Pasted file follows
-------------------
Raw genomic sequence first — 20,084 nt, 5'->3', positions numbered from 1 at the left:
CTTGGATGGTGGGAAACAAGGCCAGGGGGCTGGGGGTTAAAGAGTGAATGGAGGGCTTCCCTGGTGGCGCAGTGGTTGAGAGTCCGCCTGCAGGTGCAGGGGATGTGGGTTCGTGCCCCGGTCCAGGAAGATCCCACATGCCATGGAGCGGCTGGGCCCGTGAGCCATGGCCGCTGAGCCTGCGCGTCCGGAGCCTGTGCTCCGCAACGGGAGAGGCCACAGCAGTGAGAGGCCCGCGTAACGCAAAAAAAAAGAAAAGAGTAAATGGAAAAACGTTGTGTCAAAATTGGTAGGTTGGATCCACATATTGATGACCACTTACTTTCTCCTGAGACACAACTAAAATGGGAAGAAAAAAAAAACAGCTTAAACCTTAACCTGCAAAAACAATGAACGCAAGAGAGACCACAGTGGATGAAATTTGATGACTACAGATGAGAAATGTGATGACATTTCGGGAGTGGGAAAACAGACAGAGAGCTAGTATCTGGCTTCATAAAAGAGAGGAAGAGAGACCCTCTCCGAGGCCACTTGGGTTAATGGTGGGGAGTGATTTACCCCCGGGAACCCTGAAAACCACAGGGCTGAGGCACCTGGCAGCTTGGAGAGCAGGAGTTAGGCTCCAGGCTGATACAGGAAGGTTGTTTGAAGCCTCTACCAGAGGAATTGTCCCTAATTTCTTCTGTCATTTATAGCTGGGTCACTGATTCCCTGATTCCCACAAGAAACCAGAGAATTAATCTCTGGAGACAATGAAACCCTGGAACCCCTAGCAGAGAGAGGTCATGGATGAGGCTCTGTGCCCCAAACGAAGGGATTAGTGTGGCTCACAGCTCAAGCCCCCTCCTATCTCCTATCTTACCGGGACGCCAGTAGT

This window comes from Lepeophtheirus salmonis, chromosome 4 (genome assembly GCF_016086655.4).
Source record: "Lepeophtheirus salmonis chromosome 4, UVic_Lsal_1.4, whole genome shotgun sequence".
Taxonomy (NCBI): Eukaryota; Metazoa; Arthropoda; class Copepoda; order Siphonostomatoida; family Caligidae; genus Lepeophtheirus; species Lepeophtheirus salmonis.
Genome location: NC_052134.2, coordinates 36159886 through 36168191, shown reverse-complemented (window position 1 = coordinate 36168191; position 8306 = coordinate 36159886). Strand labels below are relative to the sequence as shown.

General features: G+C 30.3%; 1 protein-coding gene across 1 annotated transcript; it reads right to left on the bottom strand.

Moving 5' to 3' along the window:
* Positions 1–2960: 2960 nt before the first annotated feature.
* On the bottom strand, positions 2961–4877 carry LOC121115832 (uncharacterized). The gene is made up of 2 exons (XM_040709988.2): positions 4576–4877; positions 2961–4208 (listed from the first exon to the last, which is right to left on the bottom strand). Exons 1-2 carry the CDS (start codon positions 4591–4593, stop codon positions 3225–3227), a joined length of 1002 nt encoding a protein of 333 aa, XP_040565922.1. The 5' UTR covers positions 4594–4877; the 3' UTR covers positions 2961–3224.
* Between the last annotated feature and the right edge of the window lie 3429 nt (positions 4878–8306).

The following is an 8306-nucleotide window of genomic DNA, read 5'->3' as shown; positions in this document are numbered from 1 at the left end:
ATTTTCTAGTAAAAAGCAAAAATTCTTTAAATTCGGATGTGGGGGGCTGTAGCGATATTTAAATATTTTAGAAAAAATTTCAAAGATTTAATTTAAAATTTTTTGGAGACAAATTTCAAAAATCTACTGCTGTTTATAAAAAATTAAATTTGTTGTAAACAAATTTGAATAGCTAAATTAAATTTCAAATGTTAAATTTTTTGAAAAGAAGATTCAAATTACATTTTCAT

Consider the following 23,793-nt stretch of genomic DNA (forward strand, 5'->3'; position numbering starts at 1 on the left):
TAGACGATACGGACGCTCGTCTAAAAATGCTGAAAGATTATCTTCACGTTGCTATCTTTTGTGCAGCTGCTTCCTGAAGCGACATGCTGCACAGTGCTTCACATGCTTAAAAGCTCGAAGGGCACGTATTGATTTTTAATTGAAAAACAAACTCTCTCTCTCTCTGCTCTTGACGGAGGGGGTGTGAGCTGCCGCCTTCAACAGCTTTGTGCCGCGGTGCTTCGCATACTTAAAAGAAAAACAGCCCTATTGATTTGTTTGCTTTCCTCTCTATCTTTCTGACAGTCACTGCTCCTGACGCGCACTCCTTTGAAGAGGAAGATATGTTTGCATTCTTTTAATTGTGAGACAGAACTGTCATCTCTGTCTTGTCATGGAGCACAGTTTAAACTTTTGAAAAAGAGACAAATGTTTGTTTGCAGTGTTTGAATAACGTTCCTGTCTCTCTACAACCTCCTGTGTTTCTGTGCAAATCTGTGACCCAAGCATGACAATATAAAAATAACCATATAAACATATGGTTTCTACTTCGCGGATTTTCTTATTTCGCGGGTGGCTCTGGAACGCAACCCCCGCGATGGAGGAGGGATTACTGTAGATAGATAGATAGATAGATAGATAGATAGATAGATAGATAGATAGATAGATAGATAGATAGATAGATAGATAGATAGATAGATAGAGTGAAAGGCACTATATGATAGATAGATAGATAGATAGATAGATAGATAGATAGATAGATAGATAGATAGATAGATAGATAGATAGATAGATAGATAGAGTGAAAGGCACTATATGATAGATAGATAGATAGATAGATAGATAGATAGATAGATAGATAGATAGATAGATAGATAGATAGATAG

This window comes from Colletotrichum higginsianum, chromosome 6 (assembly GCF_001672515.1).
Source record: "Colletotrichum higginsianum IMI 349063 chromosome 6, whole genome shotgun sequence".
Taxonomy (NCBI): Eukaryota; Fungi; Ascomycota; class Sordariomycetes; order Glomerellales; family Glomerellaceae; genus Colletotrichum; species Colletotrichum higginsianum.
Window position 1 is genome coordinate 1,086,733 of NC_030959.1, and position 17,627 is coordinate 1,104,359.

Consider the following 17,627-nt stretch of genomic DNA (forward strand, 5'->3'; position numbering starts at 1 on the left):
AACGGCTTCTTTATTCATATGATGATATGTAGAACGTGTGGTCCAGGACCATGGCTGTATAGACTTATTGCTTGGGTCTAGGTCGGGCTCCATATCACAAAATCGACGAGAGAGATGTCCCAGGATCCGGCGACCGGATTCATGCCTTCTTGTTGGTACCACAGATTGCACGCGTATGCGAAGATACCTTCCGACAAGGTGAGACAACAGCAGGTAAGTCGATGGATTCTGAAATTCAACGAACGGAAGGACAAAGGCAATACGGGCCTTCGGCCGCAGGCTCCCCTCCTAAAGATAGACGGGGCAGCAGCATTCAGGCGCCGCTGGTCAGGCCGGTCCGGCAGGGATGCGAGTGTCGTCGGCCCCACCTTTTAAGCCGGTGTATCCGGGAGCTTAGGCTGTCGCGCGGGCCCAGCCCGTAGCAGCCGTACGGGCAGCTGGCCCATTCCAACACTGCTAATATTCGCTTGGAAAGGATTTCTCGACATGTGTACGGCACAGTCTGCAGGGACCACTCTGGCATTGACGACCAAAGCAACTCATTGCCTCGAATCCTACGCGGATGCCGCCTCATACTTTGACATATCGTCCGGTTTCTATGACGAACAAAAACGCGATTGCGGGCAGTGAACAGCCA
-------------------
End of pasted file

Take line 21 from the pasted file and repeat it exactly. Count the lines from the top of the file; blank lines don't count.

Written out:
AACGGCTTCTTTATTCATATGATGATATGTAGAACGTGTGGTCCAGGACCATGGCTGTATAGACTTATTGCTTGGGTCTAGGTCGGGCTCCATATCACAAAATCGACGAGAGAGATGTCCCAGGATCCGGCGACCGGATTCATGCCTTCTTGTTGGTACCACAGATTGCACGCGTATGCGAAGATACCTTCCGACAAGGTGAGACAACAGCAGGTAAGTCGATGGATTCTGAAATTCAACGAACGGAAGGACAAAGGCAATACGGGCCTTCGGCCGCAGGCTCCCCTCCTAAAGATAGACGGGGCAGCAGCATTCAGGCGCCGCTGGTCAGGCCGGTCCGGCAGGGATGCGAGTGTCGTCGGCCCCACCTTTTAAGCCGGTGTATCCGGGAGCTTAGGCTGTCGCGCGGGCCCAGCCCGTAGCAGCCGTACGGGCAGCTGGCCCATTCCAACACTGCTAATATTCGCTTGGAAAGGATTTCTCGACATGTGTACGGCACAGTCTGCAGGGACCACTCTGGCATTGACGACCAAAGCAACTCATTGCCTCGAATCCTACGCGGATGCCGCCTCATACTTTGACATATCGTCCGGTTTCTATGACGAACAAAAACGCGATTGCGGGCAGTGAACAGCCA